The question is, and this question did not really sink home to me until afterward, what compromises did she and Alan’s girl from Taiwan and the dozens of Russians have to make in coming to Dubai? In entering through the security gate, inside the cordon of truncheons, was I in effect entering a prison? What if I had wanted to avail myself of her? Would I have taken her with me in the taxi, or, as seems likely, been escorted through a door at the back of the bar and shown to a room?

As against this, it is interesting that both girls were so recently arrived in Dubai. Could it be an indication that such arrivals are quickly paired off, departing the likes of the Cyclone for a life with a member of the Emirate’s largely immigrant work force, also newly arrived but with a reliable construction job?

The prison-like character of the nightspot would seem to argue against this, but, to push further down a speculative trail, there is some evidence, though very slight, that may indicate there’s yet something in this matching-up idea. The evidence, stamped right onto the aforementioned admission receipt (that I keep pinned to the wall next to my desk here at home), is the words, in Arabic and English, “Department of Tourism Commerce Marketing… Entertainment Control.” Could it be that Dubai imposes some kind of time limit on the proprietors of places like the Cyclone, after which each woman brought into the Emirate must be released? The time limit might be long enough for the proprietors to recover – from the women’s services – the cost of the recruiter middlemen (and their sources, going all the way back to Beijing and Taipei and dozens of other cities), plus, of course, a healthy profit.

Having tossed out all these guesses, it seems only right to add, once again, that John McPhee would have gotten answers rather than settle for guesses.

Perhaps that can be the next direction of this travelogue. I can do a little homework on the international female slavery market and try to find out if Dubai has a mercenary but still somewhat humanized way of dealing with it.


Blogger Jim H said...

The Victims of Trafficking and Violence Protection Act of 2000: Trafficking in Persons Report places the United Arab Emirates in Tier III, a collection of the worst offenders against human trafficking. Here's what it says about UAE:


The United Arab Emirates (U.A.E.) is a destination country for women trafficked primarily from South, Southeast, and East Asia, the former Soviet Union, Iran and other Middle Eastern countries, and East Africa, for the purpose of sexual exploitation. A far smaller number of men, women, and teenage children were trafficked to the U.A.E. to work as forced laborers. Some South Asian and East African boys were trafficked into the country and forced to work as camel jockeys. Some were sold by their parents to traffickers, and others were brought into the U.A.E. by their parents. A large number of foreign women were lured into the U.A.E. under false pretenses and subsequently forced into sexual servitude, primarily by criminals of their own countries. Personal observations by U.S. Government officials and video and photographic evidence indicated the continued use of trafficked children as camel jockeys. There were instances of child camel jockey victims who were reportedly starved to make them light, abused physically and sexually, denied education and health care, and subjected to harsh living and working conditions. Some boys as young as 6 months old were reportedly kidnapped or sold to traffickers and raised to become camel jockeys. Some were injured seriously during races and training sessions, and one child died after being trampled by the camel he was riding. Some victims trafficked for labor exploitation endured harsh living and working conditions and were subjected to debt bondage, passport withholding, and physical and sexual abuse.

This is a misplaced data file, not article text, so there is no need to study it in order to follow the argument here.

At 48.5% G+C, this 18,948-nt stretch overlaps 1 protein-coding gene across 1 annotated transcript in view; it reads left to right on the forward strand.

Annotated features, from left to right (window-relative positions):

The U.A.E. Government does not collect statistics on persons trafficked into the country, making it difficult to assess its efforts to combat the problem. Widely varying reports, mostly from NGOs, international organizations, and source countries, estimated the number of trafficking victims in the U.A.E. to be from a few thousand to tens of thousands. Regarding foreign child camel jockeys, the U.A.E. Government estimated there were from 1,200 to 2,700 such children in the U.A.E., while a respected Pakistani human rights NGO active in the U.A.E. estimated 5,000 to 6,000. The U.A.E. Government has taken several steps that may lead to potentially positive outcomes, such as requiring children from source countries to have their own passports, and collaborating with UNICEF and source-country governments to develop a plan for documenting and safely repatriating all underage camel jockeys.

The Government of the U.A.E. does not fully comply with the minimum standards for the elimination of trafficking and is not making significant efforts to do so. Despite sustained engagement from the U.S. Government, NGOs, and international organizations over the last two years, the U.A.E. Government has failed to take significant action to address its trafficking problems and to protect victims. The U.A.E. Government needs to enact and enforce a comprehensive trafficking law that criminalizes all forms of trafficking and provides for protection of trafficking victims. The government should also institute systematic screening measures to identify trafficking victims among the thousands of foreign women arrested and deported each year for involvement in prostitution. The government should take immediate steps to rescue and care for the many foreign children trafficked to the U.A.E. as camel jockeys, repatriating them through responsible channels if appropriate. The government should also take much stronger steps to investigate, prosecute, and convict those responsible for trafficking these children to the U.A.E.